Today we’d like to talk about the “Montreal Protocol on Substances that Deplete the Ozone Layer”, often referred to as the only international environmental treaty to date that has actually worked.
The ozone layer is crucial as it protects the earth’s surface from harming UV-radiation. However, starting in the 1980s, Chlorofluorocarbons (CFCs) used in refrigerators, spray cans, and certain plastics became increasingly popular. Ninety percent of CFCs were produced by Global North countries. These pollutants break down the ozone layer which led to a growing “ozone hole” (not really a hole but that’s the colloquial name) starting in the mid-80s.
This was seen as an imminent threat and already in 1985 28 countries’ representatives met in Vienna to lay the groundwork for what was to become adopted as the “Montreal Protocol” in 1987. In it, the signatory countries agreed to effectively reduce CFCs so that scientists today expect ozone layers to be at the 1980 level again in fifty years from now.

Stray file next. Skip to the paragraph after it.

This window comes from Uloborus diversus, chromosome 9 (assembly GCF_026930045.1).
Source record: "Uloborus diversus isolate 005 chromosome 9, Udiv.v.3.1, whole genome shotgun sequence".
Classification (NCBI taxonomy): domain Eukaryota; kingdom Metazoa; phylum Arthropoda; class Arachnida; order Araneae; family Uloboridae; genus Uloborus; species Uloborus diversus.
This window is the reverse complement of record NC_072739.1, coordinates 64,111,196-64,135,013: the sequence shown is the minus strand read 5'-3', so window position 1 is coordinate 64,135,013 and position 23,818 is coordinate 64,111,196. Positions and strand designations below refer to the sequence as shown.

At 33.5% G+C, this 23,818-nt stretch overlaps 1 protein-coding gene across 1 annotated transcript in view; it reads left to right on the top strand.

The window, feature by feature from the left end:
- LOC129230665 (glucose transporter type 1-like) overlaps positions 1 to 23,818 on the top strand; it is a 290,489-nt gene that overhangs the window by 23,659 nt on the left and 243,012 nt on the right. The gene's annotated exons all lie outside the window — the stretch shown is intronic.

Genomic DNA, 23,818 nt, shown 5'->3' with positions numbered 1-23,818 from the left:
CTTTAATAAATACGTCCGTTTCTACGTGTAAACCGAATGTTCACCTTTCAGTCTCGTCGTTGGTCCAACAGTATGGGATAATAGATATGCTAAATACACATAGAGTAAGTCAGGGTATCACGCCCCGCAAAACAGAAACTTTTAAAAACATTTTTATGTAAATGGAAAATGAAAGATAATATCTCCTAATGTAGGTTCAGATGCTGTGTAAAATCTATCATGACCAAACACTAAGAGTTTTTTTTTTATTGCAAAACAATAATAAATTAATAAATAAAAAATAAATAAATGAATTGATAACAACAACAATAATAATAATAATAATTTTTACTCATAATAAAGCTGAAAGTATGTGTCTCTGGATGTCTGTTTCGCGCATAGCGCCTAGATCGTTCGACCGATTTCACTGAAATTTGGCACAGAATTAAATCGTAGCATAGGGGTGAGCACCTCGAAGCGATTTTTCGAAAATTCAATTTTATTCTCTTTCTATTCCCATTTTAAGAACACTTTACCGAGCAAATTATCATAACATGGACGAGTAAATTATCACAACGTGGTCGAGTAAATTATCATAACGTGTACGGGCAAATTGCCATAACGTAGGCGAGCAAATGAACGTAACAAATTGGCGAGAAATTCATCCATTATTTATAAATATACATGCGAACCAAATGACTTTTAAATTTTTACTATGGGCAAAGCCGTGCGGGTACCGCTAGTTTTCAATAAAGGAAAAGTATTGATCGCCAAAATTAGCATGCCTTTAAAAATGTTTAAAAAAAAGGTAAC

The “Montreal Protocol” and the “Vienna Convention” from two years before have been ratified by 197 parties and are therefore the first universally ratified treaties in the UN’s history.
There are many reasons why the protocol has been successful. A few important ones include the space for small group sharing of perspectives in negotiations that also included scientists, the clear articulation of what industries needed to change while providing a stable yet flexible framework that allowed for long term planning and a compliance procedure that didn’t focus on punishment but rather on support for countries that are missing the goal. Above all, the negotiators showed commitment to global cooperation and political will that has rarely been seen since.